The AI Unemployment Myth

I keep seeing articles supporting a Universal Basic Income on the grounds that robotics, and artificial intelligence, are going to take over most of the jobs currently done by people.  Aside from all the ways that a Universal Basic Income can destroy an economy, it is important for people to know that robotics and artificial intelligence are not going to cause massive levels of unemployment.  Automation does not make work ‘obsolete,’ and it never will.

The first time automation caused a mass panic was likely in ancient Sumeria, with the invention of the shovel.  Prior to the shovel, dirt had to be moved with nothing more than hands.  One can imagine what hand-shovelers must have thought when someone put a flat rock on a stick and could suddenly shovel as much as twenty or thirty people previously could, combined.  What would Sumeria do with all of its laborers when one person could move so much dir their own?

The answer, of course, is that the Sumerians could move far more dirt in total than they could before, and/or could move laborers to other tasks, such as making bricks, or plowing fields.  The shovel did not end the need to work, but enabled people to accomplish more work than they could before.  The shovel vastly improved their lives.

The steam shovel was another invention people thought would make work obsolete.  The car was another.  The computer was another.  There have been countless inventions since the shovel that reduced the number of people it took to perform some kind of work, and each time we reduce the number of people necessary to produce a given level of output, many in the public panic about what life will look like once work becomes obsolete.

In a similar light, I used to get Jehovah’s Witnesses at my door all the time.  One day I let them in and made coffee.  As we talked, I asked them if Jehovah’s Witness was something new, or a truly established religion.  “Oh – it’s quite established,” they assured me, “going all the way back into the 1870s, with the teachings of Minister Charles Taze Russell!”  This led to a discussion about how Jehovah’s Witness differs from other Christian-based theologies.  As we went over how nobody knows the precise time Christ will return, I eventually got out of them that Jehovah’s Witness teaches that the end is right around the corner, or ‘The End is Nigh,’ as people sometimes say.  At this point, I asked them if I am really to understand that Jehovah’s Witnesses have been teaching that the end is upon us, since the 1870s?  “I would have thought that after the first hundred or so odd years, you might have opened up to the possibility that you have it wrong,” I said.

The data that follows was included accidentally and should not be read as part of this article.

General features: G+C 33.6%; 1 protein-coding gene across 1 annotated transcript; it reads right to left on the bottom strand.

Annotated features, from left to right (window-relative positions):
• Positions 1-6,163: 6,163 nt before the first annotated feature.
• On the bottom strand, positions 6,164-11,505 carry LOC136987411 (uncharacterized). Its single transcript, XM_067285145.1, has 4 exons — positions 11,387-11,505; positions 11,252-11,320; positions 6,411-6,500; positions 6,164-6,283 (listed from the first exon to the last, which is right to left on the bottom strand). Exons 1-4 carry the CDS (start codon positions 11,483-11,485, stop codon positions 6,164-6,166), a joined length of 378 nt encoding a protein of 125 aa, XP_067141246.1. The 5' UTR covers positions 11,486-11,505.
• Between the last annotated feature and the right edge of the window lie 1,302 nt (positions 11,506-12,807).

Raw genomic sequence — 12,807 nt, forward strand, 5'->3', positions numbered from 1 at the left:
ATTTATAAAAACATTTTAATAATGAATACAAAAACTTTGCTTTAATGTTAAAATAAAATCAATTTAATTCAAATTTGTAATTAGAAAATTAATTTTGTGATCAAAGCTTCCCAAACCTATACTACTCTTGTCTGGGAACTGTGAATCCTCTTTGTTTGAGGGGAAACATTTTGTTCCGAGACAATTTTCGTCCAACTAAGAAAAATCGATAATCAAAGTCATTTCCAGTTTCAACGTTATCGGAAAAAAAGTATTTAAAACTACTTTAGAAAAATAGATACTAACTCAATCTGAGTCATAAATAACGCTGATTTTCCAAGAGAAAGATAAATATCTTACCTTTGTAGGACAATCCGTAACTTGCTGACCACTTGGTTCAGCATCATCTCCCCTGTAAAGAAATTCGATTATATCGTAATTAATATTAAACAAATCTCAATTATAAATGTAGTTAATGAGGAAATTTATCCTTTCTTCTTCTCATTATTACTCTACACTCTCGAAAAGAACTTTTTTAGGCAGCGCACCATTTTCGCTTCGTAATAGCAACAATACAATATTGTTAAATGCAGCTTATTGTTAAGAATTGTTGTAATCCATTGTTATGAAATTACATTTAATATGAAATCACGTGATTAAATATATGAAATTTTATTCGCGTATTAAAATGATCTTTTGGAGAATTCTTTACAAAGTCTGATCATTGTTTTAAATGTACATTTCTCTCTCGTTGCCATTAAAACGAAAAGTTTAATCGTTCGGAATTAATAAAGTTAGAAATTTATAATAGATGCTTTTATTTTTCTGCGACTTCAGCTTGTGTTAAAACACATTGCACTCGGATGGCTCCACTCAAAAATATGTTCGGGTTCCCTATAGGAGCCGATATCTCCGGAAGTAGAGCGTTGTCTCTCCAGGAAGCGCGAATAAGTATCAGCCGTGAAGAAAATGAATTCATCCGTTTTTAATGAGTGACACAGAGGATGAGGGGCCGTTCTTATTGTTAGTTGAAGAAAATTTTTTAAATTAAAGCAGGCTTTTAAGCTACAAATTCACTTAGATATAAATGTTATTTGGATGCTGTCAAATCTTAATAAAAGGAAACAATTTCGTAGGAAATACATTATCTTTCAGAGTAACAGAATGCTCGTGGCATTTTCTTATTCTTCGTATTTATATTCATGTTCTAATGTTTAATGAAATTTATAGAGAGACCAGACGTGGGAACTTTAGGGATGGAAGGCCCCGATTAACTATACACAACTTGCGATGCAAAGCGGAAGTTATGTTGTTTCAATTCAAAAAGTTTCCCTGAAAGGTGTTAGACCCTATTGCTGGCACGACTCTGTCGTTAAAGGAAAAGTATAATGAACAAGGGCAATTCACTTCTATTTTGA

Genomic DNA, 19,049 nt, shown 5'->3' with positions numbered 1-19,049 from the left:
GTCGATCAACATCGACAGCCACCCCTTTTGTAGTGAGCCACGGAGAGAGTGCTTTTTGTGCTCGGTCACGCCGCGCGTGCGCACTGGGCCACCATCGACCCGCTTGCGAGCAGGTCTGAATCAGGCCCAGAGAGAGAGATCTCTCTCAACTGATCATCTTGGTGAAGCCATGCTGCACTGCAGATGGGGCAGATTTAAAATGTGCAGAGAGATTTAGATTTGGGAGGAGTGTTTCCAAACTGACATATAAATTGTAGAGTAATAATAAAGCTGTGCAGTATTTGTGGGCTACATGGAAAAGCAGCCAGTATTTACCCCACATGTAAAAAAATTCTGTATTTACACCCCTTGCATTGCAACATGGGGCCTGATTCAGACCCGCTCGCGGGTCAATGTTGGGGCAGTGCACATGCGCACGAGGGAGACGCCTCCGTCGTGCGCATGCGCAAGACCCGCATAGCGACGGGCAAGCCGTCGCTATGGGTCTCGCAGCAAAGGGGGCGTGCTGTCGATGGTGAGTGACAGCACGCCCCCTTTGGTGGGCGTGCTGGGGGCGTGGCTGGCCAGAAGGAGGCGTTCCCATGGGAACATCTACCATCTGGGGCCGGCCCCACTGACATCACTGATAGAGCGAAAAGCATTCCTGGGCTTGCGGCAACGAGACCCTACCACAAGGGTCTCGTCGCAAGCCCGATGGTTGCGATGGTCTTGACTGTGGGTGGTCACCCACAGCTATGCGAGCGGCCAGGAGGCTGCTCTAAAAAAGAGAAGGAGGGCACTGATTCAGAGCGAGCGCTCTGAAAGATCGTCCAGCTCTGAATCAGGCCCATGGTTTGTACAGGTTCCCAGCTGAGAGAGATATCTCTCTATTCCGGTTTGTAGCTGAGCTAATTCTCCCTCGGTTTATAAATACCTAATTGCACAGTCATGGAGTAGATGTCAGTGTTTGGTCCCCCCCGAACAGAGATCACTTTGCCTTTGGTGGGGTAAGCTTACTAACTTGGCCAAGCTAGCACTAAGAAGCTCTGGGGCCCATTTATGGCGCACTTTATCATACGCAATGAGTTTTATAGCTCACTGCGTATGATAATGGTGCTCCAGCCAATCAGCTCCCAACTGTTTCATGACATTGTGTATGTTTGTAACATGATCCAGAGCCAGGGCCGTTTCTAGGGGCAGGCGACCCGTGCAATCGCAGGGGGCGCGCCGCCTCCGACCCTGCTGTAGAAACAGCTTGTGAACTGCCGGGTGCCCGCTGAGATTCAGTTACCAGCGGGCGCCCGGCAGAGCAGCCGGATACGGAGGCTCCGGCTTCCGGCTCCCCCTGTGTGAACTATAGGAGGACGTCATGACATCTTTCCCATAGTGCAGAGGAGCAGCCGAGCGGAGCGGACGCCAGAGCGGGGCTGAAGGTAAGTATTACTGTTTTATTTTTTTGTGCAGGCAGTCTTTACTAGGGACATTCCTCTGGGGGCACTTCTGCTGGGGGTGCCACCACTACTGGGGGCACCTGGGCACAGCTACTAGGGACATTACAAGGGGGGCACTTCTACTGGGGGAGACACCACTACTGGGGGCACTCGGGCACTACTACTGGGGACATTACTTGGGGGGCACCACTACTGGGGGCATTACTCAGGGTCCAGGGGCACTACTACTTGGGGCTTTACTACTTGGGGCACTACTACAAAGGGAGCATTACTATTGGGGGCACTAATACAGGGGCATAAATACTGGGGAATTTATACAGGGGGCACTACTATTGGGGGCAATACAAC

The Jehovah’s Witnesses left, and I have not heard from them since.

How many times must we hear that ‘the end of work is nigh’ before we realize that there is no end to work?  Today’s most powerful computers still operate on software, and are still only capable of working within their programming.  Programming has gotten vastly more complicated, and our ability to simulate intelligence has been vastly improved, but computers are no more intelligent in any real sense – no more self aware and no more capable of actual thought – than was the first Texas Instruments calculator, from the 1960s.  As long as there are things, like thinking, that computers are not capable of doing, then while computers and robotics will take an ever larger chunk of mundane and repetitive jobs from us, computers and robots will only enable people to do more, and it is time for these hysterical fears of ‘an end to work’ to go away.

Work will never be obsolete.

Shoveling with one’s bare hands is obsolete.  Shoveling large amounts of dirt with a shovel is obsolete.  Making buggy whips (for horse-drawn carriages) is obsolete.  The abacus is obsolete.  Memorizing large numbers of legal precedents is about to become obsolete, as is the ability to memorize symptoms and causes in healthcare.  Will this eliminate the need for lawyers and doctors, or will this only make them more effective?  If a doctor can see ten times as many patients with the use of computerized diagnostics, and if computers and robotics can assist with things like surgery, it will lead to both better, and cheaper, healthcare.  If you need heart surgery, do you want a surgeon to run a zip-line across your chest, and operate with a scalpel, or would you prefer the precision a surgeon can achieve using a computer and robot to do the actual cutting, with as little cutting as possible?  I for one would prefer surgeons to work on continuously making the computers and robots better, than having the surgeon holding the scalpel.